# The problem

I'm trying to make a metropolis simulation of the 2D Ising model.

Basically, it's the following, for each monte-carlo step:

1. Visit each lattice site,

2. Compute energy required to flip the spin: dE

3. If $exp(-\frac{dE} {kT}) > p$ where p is a random number in [0,1], flip the spin, else leave it.

Heat capacity I retrieve from the Fluctuation dissipation theorem:

$C_v = \frac{\sigma_E^2}{k_B T^2}$

My code reproduces some of the expected behaviour: i.e. there's a critical transition at vaguely the right temperature, but:

Energy has a smoothed-out transition. Magnetisation is a sharp step down from 1 to 0, while energy continues to rise, and doesn't show any change of gradient.

The heat capacity shows a peak, but instead of rising when I increase the lattice size, the peak gets smaller.

The heat capacity is noisy: the peak is often doubled, and fitting it to a Lorentzian is a nightmare. Worse yet, running the simulation multiple times gets me the same data (as evidenced by the small errorbar.

My project is a c++ program that simulates a single lattice, and a python script that analyses the output. As of now the script pipes the program stdout and assigns it to internal variables. It's inefficient, but that's for debugging purposes.

# The code

The full code can be found here: enter link description here. The code is a c++ program that runs a simulation on a single lattice and a python script that analyses the data.

The code snippets of importance (i.e. that don't contain the irrelevant housekeeping), are

## simulation.cpp

#include <iostream>
#include <math.h>
#include "include/simulation.h"

using namespace std;

/*
Advances the simulation a given number of steps, and updates/prints the statistics
into the given file pointer.

Defaults to stdout.

The number of time_steps is explcitly unsigned, so that linters/IDEs remind
the end user of the file that extra care needs to be taken, as well as to allow
advancing the simulation a larger number of times.
*/
void simulation::advance(unsigned int time_steps, FILE *output) {
unsigned int area = spin_lattice_.get_size() * spin_lattice_.get_size();
for (unsigned int i = 0; i < time_steps; i++) {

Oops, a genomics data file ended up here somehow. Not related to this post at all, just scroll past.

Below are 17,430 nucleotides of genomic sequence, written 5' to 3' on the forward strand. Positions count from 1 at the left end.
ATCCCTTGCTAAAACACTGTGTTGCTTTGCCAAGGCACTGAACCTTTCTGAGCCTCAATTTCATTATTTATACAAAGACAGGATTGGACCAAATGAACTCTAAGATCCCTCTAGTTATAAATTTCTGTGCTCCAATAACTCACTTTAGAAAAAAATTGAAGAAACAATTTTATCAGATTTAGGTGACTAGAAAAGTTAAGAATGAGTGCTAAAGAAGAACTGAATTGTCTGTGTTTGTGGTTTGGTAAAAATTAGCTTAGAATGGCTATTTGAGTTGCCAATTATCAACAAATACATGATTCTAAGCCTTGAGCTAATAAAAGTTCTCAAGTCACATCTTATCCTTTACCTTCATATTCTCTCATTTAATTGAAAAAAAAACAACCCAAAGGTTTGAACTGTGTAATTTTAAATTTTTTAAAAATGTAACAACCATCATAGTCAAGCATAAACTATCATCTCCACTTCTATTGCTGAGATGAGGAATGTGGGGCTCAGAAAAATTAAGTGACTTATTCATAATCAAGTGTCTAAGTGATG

/*
To simulate an adiabatic Ising lattice, uncomment this
*/
// double temperature_delta = total_energy_/area - mean_energy_;
// if (abs(temperature_delta) < 1/area){
//   cerr<<temperature_delta<<"! Reached equilibrium "<<endl;
// }
// temperature_ += temperature_delta;

if (time_ % print_interval_ == 0) {
total_magnetisation_ = spin_lattice_.total_magnetisation();
mean_magnetisation_ = total_magnetisation_ / area;
total_energy_ = compute_energy(spin_lattice_);
mean_energy_ = total_energy_ / area;
print_status(output);
}
}
}

/*
Advances the simulation a single step.

DOES NOT KEEP TRACK OF STATISTICS. Hence private.
*/
// #pragma omp parallel for collapse(2)
for (unsigned int row = 0; row < spin_lattice_.get_size(); row++) {
for (unsigned int col = 0; col < spin_lattice_.get_size(); col++) {
double dE = compute_dE(row, col);
double p = r_.random_uniform();
// float rnd = rand() / (RAND_MAX + 1.);
if (dE <0 || exp(-dE / temperature_) > p) {
spin_lattice_.flip(row, col);
}
}
}
time_++;
}

/*
Computes the total energy associated with spins in the spin_lattice_.

I originally used this function to test the code that tracked energy as the lattice
itself was modified, but that code turned out to be only marginally faster, and
not thread-safe. This is due to a race condition: when one thread uses a neighborhood
of a point, while another thread was computing the energy of one such point in
the neighborhood of (row, col).
*/
double simulation::compute_energy(lattice &other) {
double energy_sum = 0;
unsigned int max = other.get_size();
#pragma omp parallel for reduction(+ : energy_sum)
for (unsigned int i = 0; i < max; i++) {
for (unsigned int j = 0; j < max; j++) {
energy_sum += other.compute_point_energy(i, j);
}
}
return energy_sum/2;
}

void simulation::set_to_chequerboard(int step){
if (time_ !=0){
return;
}else{
for (unsigned int i=0; i< spin_lattice_.get_size(); ++i){
for (unsigned int j=0; j<spin_lattice_.get_size(); ++j){
if ((i/step)%2-(j/step)%2==0){
spin_lattice_.flip(i, j);
}
}
}
}
}


## investigator.py

#! /usr/local/bin/python3
from os import mkdir
from os.path import exists
from subprocess import run, PIPE
from numpy import loadtxt, linspace, log, sqrt, append, exp,  \
array, shape, inf, std, mean, argmax
from scipy.optimize import curve_fit
import matplotlib.pyplot as plt

class Simulation:
def __init__(self, magnetic_field=0.0, exchange_energy=1.0,
lattice_size=64, temperature=1.0, duration=50,
grain_size=0):
self.magnetic_field = magnetic_field
self.exchange_energy = exchange_energy
self.lattice_size = lattice_size
self.temperature = temperature
self.grain_size = grain_size
self.duration = duration
file_path = 'data/' + str(self) + '.csv'
if use_disk:
else:
self.data = self.run()

def times(self):
return self.data[:, 0]

def mean_magnetizations(self):
return self.data[:, 1]

def mean_energies(self):
return self.data[:, 2]

if not exists(path=file_path):
self.run(file_path)
data_duration = data[-1, 0] + self.duration/200 + 10
if self.duration > data_duration:
print('duration mismatch, ' + str(self.duration) + '!=' + str(
data_duration), end='. re-', flush=True)
self.run(file_path)
return data

def run(self, file_path=None):
if file_path is None:
file_path = 'data/' + str(self) + '.csv'
# print('running simulation... ', self.duration, end=' ', flush=True)
command = ['./main', '-d', str(self.duration), '-t',
str(self.temperature), '-n', str(self.lattice_size),
'-j', str(self.exchange_energy), '-H',
str(self.magnetic_field), '-c', str(self.grain_size)]
if self.duration > 500:
command.append('-p')